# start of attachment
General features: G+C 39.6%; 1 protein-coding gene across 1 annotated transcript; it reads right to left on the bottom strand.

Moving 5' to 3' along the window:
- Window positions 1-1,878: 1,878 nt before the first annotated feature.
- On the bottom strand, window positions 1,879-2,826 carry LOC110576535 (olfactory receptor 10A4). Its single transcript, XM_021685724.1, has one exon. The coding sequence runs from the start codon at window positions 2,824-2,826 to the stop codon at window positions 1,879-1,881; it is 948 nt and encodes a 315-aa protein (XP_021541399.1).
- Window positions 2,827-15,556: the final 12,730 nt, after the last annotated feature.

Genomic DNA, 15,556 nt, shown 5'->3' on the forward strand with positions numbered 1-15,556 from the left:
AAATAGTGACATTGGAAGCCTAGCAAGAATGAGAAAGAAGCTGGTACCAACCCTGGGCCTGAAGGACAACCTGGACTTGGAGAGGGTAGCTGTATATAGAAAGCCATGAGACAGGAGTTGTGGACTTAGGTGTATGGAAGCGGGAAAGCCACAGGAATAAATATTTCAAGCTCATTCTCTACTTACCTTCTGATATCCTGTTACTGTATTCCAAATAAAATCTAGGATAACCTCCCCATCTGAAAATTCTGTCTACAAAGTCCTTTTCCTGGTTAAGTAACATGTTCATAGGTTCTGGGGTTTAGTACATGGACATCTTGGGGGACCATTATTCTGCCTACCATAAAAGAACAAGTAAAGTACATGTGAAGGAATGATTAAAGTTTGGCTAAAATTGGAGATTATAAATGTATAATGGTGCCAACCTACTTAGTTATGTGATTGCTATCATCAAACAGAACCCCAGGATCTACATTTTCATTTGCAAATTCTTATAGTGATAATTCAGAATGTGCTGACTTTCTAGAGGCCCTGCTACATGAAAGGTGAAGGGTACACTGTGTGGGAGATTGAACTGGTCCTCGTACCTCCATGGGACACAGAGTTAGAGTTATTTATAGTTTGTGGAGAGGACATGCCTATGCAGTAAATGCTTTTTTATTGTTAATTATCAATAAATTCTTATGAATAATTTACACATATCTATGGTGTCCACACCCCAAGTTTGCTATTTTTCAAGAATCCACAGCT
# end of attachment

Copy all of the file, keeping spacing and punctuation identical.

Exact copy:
General features: G+C 39.6%; 1 protein-coding gene across 1 annotated transcript; it reads right to left on the bottom strand.

Moving 5' to 3' along the window:
- Window positions 1-1,878: 1,878 nt before the first annotated feature.
- On the bottom strand, window positions 1,879-2,826 carry LOC110576535 (olfactory receptor 10A4). Its single transcript, XM_021685724.1, has one exon. The coding sequence runs from the start codon at window positions 2,824-2,826 to the stop codon at window positions 1,879-1,881; it is 948 nt and encodes a 315-aa protein (XP_021541399.1).
- Window positions 2,827-15,556: the final 12,730 nt, after the last annotated feature.

Genomic DNA, 15,556 nt, shown 5'->3' on the forward strand with positions numbered 1-15,556 from the left:
AAATAGTGACATTGGAAGCCTAGCAAGAATGAGAAAGAAGCTGGTACCAACCCTGGGCCTGAAGGACAACCTGGACTTGGAGAGGGTAGCTGTATATAGAAAGCCATGAGACAGGAGTTGTGGACTTAGGTGTATGGAAGCGGGAAAGCCACAGGAATAAATATTTCAAGCTCATTCTCTACTTACCTTCTGATATCCTGTTACTGTATTCCAAATAAAATCTAGGATAACCTCCCCATCTGAAAATTCTGTCTACAAAGTCCTTTTCCTGGTTAAGTAACATGTTCATAGGTTCTGGGGTTTAGTACATGGACATCTTGGGGGACCATTATTCTGCCTACCATAAAAGAACAAGTAAAGTACATGTGAAGGAATGATTAAAGTTTGGCTAAAATTGGAGATTATAAATGTATAATGGTGCCAACCTACTTAGTTATGTGATTGCTATCATCAAACAGAACCCCAGGATCTACATTTTCATTTGCAAATTCTTATAGTGATAATTCAGAATGTGCTGACTTTCTAGAGGCCCTGCTACATGAAAGGTGAAGGGTACACTGTGTGGGAGATTGAACTGGTCCTCGTACCTCCATGGGACACAGAGTTAGAGTTATTTATAGTTTGTGGAGAGGACATGCCTATGCAGTAAATGCTTTTTTATTGTTAATTATCAATAAATTCTTATGAATAATTTACACATATCTATGGTGTCCACACCCCAAGTTTGCTATTTTTCAAGAATCCACAGCT